Pliny the Elder, Natural History

LCL 371: 432-433

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Pliny: Natural History

viris decorum est; iterum deinde in filo politur, inlisum crebro silici ex aqua, textumque rursus tunditur clavis, semper iniuria melius.


IV. Inventum iam est etiam quod ignibus non absumeretur. vivum id vocant, ardentesque in focis conviviorum ex eo vidimus mappas sordibus exustis splendescentes igni magis quam possent aquis. regum inde funebres tunicae corporis favillam ab reliquo separant cinere. nascitur in desertis adustisque Indiae locis, ubi non cadunt imbres, inter diras serpentes, adsuescitque vivere ardendo, rarum inventu, difficile textu propter brevitatem; rufus de 20cetero colos splendescit igni. cum inventum est, aequat pretia excellentium margaritarum. vocatur autem a Graecis ἀσβέστινον ex argumento naturae suae. Anaxilaus auctor est linteo eo circumdatam arborem surdis ictibus et qui non exaudiantur caedi. ergo huic lino principatus in toto orbe. proximus byssino, mulierum maxime deliciis circa Elim in Achaia genito; quaternis denaris scripula eius 21permutata quondam ut auri reperio. linteorum lanugo, e velis navium maritimarum maxime, in magno usu medicinae est, et cinis spodii vim habet.


Book XIX

men. Then it is polished in the thread a second time, after being soaked in water and repeatedly beaten out against a stone, and it is woven into a fabric and then again beaten with clubs, as it is always better for rough treatment.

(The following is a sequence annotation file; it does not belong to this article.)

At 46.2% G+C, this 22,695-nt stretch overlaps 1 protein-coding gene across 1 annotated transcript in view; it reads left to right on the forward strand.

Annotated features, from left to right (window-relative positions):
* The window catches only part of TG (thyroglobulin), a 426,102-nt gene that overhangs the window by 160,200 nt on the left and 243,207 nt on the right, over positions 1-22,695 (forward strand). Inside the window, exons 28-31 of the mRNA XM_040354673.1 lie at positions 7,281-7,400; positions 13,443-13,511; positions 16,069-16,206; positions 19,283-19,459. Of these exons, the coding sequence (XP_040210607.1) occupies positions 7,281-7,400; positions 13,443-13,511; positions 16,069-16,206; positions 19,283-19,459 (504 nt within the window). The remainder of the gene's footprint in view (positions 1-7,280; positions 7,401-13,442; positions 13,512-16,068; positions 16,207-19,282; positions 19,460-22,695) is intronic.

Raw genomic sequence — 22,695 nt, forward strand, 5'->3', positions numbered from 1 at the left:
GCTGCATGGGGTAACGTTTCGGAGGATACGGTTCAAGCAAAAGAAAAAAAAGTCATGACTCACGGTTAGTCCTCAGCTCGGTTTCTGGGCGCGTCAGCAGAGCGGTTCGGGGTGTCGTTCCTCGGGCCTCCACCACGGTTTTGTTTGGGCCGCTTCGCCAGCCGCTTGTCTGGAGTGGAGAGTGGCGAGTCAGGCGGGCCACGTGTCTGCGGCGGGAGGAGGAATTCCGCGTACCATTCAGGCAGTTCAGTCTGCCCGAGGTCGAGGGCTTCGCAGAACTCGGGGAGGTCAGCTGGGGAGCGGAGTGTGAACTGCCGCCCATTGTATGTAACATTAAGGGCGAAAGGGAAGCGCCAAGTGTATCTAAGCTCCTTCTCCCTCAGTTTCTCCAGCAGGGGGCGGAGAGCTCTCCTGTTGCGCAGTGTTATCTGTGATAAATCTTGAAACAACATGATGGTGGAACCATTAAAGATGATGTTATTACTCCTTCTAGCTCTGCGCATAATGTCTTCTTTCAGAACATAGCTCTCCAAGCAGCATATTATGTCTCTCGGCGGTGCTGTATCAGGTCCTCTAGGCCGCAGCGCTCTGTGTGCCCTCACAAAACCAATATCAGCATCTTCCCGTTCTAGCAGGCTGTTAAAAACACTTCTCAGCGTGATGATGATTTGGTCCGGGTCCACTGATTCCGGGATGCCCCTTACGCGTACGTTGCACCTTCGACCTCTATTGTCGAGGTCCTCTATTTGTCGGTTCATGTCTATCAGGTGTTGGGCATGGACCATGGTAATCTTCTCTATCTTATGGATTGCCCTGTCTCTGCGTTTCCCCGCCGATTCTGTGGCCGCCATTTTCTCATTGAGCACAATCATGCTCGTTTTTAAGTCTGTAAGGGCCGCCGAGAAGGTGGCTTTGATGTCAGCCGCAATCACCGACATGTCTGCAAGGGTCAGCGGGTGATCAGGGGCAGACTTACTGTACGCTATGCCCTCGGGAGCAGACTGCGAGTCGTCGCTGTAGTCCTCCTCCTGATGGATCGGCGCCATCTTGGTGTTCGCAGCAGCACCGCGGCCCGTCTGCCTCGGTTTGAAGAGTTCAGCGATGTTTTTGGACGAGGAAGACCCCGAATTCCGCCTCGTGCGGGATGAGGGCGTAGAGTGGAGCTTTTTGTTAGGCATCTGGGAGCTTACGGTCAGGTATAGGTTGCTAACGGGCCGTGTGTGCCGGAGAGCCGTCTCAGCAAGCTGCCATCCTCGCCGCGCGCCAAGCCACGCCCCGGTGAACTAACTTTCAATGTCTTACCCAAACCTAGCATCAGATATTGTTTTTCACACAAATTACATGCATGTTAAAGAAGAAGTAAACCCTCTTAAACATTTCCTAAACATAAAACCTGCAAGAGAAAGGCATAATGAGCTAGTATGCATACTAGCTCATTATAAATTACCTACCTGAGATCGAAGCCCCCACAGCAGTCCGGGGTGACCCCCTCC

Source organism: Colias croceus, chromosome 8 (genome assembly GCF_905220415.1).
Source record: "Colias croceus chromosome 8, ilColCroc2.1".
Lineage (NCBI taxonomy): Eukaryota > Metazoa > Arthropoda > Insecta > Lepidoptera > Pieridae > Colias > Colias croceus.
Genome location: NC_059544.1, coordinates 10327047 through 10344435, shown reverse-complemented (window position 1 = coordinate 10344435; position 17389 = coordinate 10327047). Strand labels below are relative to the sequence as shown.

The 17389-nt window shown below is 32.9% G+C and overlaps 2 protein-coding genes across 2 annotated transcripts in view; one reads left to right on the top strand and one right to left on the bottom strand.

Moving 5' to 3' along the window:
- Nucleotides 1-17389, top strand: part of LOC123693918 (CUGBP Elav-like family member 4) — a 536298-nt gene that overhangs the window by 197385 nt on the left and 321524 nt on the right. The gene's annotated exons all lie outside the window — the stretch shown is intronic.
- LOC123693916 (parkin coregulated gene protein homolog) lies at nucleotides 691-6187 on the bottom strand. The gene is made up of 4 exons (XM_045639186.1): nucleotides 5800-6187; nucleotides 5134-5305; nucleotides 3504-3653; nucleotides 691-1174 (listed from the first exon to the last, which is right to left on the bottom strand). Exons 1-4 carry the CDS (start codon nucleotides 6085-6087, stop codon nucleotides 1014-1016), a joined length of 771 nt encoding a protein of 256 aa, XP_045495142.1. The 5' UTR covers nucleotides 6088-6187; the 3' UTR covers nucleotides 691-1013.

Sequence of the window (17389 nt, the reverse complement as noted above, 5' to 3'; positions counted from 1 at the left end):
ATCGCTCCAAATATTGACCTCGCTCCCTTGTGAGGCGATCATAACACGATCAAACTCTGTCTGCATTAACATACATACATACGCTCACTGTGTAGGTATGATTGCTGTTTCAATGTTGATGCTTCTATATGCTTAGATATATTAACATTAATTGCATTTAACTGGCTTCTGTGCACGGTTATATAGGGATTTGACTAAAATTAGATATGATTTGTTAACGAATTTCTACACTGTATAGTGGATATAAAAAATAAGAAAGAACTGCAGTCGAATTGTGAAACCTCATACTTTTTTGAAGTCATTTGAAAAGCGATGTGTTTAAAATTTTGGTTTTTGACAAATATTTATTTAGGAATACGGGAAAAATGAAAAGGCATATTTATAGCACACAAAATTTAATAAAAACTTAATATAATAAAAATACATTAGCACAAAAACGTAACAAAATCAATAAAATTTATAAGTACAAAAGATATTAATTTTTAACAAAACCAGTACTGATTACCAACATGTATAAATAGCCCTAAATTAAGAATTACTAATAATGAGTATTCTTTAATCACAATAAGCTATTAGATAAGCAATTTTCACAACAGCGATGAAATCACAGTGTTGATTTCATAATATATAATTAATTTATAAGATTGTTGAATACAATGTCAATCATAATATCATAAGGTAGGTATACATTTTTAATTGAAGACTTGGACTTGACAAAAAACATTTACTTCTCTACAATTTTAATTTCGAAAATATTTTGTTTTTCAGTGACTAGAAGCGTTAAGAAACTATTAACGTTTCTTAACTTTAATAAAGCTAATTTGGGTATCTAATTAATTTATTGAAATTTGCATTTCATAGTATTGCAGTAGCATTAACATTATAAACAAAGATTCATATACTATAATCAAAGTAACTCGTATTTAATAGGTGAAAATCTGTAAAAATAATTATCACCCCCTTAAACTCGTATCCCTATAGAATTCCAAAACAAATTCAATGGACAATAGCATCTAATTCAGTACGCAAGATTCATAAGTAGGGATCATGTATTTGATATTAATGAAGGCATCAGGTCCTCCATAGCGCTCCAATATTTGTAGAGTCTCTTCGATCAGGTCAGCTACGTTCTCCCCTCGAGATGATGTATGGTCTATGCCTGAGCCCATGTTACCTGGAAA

IV. Also a linen has now been invented that is incombustible.Incombustible and other linens. It is called ‘live’ linen, and I have seen napkins made of it glowing on the hearth at banquets and burnt more brilliantly clean by the fire than they could be by being washed in water. This linen is used for making shrouds for royalty which keep the ashes of the corpse separate from the rest of the pyre. The planta grows in the deserts and sun-scorched regions of India where no rain falls, the haunts of deadly snakes, and it is habituated to living in burning heat; it is rarely found, and is difficult to weave into cloth because of its shortness; its colour is normally red but turns white by the action of fire. When any of it is found, it rivals the prices of exceptionally fine pearls. The Greek name for it is asbestinon,b derived from its peculiar property. Anaxilaus states that if this linen is wrapped round a tree it can be felled without the blows being heard, as it deadens their sound. Consequently this kind of linen holds the highest rank in the whole of the world. The next place belongs to a fabric made of fine flax grown in the neighbourhood of Elis in Achaia, and chiefly used for women’s finery; I find that it formerly changed hands at the price of gold, four denarii for one twenty-fourth of an ounce. The nap of linen cloths, principally that obtained from the sails of sea-going ships, is much used as a medicine, and its ash has the efficacy of metal dross.

DOI: 10.4159/DLCL.pliny_elder-natural_history.1938